of maceration is going forward, abundantly supplied with absorbent or alkaline earth-the one, however, destined to crop little more than the summit of the grass, and the other to go almost close to the roots, and occasionally to browse on harder food-will have an interesting illustration of the manner in which every part of every animal is adapted to the situation in which he is placed, and the destiny he has to fulfil. The pad, also, is firmer and denser than in cattle, yet sufficiently elastic, so that it is in no danger of injury from the sharp chisels below, while the interposed substance is cut through with the greatest ease.

572. Why will sheep follow each other even into evident danger ?

For two reasons. From the strength of their social instinct, which leads them to move together in flocks, and seldom if ever singly, or in an isolated manner. Secondly, there is no animal in which the faculty of imitation of the movements of their own species is so strong as in sheep.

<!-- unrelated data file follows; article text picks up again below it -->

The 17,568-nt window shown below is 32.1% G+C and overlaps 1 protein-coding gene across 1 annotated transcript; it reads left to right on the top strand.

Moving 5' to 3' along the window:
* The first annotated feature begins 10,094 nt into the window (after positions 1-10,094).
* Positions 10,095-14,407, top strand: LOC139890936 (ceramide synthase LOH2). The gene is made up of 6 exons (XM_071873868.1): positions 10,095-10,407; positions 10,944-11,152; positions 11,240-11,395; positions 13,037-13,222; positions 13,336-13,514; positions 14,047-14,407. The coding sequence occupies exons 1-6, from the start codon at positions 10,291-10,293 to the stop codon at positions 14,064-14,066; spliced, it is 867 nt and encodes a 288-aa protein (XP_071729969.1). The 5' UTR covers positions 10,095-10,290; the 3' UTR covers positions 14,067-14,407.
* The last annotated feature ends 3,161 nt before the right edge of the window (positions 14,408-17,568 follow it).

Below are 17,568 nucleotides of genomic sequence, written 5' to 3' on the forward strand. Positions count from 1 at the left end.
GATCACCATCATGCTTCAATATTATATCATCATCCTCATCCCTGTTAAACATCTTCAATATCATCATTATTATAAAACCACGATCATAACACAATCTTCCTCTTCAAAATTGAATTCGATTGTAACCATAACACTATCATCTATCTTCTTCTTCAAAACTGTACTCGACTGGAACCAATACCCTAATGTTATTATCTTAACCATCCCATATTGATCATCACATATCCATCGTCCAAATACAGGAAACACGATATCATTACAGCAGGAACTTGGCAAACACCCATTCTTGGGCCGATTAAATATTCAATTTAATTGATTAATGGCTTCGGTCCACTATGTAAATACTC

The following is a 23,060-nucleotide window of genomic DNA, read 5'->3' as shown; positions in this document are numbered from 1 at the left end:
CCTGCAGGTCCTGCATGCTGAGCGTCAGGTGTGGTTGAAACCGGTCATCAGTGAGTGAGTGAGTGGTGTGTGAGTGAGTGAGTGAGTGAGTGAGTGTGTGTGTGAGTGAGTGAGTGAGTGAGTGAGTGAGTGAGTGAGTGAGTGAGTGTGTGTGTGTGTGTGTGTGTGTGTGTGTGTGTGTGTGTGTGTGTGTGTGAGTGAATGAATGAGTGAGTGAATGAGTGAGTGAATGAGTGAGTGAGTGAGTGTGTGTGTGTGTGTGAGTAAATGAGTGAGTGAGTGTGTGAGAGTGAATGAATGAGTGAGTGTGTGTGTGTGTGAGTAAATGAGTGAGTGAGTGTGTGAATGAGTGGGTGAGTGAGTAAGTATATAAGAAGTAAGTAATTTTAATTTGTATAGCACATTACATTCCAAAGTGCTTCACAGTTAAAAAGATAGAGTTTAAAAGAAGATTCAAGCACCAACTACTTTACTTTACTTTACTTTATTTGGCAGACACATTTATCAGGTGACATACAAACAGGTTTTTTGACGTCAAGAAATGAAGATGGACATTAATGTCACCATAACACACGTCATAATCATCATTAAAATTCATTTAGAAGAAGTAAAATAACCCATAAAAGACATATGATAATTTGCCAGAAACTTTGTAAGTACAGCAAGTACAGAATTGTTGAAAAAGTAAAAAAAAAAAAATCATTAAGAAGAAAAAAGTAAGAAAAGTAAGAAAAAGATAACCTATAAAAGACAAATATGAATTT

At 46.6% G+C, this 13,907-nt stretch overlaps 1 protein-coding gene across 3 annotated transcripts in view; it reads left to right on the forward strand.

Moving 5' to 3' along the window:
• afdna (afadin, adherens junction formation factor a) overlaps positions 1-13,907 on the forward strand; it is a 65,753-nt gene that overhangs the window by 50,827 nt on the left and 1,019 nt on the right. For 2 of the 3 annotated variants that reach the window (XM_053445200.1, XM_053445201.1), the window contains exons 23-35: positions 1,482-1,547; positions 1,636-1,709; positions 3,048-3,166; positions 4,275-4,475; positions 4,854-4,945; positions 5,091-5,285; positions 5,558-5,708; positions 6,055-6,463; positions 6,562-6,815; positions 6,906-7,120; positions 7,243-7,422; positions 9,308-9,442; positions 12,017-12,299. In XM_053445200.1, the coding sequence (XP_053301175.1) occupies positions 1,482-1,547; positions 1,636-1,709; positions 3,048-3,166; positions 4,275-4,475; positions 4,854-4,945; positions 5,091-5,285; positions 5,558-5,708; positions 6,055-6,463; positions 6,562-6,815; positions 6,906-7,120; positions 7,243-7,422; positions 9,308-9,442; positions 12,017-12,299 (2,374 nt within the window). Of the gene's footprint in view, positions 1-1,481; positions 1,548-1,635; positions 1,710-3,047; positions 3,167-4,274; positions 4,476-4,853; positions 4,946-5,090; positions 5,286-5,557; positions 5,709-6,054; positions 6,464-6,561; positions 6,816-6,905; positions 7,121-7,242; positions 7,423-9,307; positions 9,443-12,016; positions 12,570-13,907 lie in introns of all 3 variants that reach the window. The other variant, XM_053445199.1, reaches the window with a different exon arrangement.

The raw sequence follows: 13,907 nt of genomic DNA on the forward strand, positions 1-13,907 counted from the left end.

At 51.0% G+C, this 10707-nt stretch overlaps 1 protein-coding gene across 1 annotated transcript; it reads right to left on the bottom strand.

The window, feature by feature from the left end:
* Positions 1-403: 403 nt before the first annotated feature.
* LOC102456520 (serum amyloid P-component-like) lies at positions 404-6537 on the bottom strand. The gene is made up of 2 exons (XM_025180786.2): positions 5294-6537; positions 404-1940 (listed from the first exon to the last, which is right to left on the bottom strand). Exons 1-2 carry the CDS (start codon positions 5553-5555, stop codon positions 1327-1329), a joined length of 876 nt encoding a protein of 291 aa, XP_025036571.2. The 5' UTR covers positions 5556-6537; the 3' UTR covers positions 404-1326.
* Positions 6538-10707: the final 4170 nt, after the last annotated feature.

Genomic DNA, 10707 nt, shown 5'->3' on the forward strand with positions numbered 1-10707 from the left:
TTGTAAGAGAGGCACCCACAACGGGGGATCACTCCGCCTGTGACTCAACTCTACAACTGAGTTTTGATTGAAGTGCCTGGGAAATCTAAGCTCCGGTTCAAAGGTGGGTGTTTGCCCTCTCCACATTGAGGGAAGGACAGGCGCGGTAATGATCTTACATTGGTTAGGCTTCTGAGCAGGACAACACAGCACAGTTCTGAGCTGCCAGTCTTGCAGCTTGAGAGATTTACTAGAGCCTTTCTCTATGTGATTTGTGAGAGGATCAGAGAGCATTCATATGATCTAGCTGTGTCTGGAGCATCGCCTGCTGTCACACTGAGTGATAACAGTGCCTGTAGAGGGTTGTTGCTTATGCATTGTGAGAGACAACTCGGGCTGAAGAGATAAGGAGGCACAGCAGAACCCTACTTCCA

573. These instincts appear to have been wisely implanted in one of the most valuable and defenceless of domesticated animals, in order that they might be taken advantage of by the intelligence of man.

The leaders of the flock having been instructed and rendered manageable, the obedience of the rest is secured. Every one has seen an illustration of this, where a butcher has succeeded in housing a large number of sheep by simply dragging in one of them. So great is their dislike of solitude, that if an individual is thus kept, it pines and very soon dies.